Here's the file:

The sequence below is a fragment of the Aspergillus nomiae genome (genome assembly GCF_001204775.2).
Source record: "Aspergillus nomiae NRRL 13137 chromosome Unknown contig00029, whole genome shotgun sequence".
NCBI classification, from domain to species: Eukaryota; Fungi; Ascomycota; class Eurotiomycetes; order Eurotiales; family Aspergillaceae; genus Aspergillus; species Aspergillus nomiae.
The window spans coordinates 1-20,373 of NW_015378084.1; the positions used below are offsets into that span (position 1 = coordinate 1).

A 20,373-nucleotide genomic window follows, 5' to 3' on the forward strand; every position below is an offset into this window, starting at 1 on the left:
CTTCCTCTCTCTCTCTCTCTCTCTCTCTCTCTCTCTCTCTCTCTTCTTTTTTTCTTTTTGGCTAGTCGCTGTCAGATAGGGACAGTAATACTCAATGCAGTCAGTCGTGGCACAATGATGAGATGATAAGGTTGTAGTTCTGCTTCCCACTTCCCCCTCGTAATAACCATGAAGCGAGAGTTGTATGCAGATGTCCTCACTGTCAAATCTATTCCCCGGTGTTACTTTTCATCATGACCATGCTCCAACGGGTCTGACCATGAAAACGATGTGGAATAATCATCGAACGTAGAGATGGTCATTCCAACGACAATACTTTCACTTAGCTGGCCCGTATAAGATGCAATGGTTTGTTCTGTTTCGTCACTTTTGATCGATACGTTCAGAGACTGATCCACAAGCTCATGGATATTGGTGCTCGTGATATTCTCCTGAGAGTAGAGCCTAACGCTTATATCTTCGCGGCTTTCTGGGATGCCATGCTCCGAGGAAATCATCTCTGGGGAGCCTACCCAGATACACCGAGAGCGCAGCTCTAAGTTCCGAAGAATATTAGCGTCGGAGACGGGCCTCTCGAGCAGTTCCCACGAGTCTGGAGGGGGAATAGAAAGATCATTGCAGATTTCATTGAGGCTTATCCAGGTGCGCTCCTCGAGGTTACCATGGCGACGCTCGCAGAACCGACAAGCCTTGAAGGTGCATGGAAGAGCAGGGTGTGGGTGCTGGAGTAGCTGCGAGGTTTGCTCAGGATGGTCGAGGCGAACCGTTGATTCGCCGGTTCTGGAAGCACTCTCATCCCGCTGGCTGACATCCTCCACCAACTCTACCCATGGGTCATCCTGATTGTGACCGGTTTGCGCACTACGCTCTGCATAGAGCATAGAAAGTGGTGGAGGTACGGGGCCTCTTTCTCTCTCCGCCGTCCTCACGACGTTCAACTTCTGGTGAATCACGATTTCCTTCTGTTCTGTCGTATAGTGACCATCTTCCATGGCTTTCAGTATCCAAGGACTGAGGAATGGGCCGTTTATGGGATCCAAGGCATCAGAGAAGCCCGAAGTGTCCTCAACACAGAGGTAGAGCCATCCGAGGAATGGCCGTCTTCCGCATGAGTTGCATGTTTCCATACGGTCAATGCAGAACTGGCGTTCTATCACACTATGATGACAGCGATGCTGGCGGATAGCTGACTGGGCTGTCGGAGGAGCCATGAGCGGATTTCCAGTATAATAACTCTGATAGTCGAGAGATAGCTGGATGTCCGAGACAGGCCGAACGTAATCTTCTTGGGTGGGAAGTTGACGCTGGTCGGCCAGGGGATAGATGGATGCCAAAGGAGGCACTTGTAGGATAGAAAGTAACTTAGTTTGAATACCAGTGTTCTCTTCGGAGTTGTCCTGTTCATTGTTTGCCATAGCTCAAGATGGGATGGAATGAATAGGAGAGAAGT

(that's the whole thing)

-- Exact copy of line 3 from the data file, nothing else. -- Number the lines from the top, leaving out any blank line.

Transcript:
NCBI classification, from domain to species: Eukaryota; Fungi; Ascomycota; class Eurotiomycetes; order Eurotiales; family Aspergillaceae; genus Aspergillus; species Aspergillus nomiae.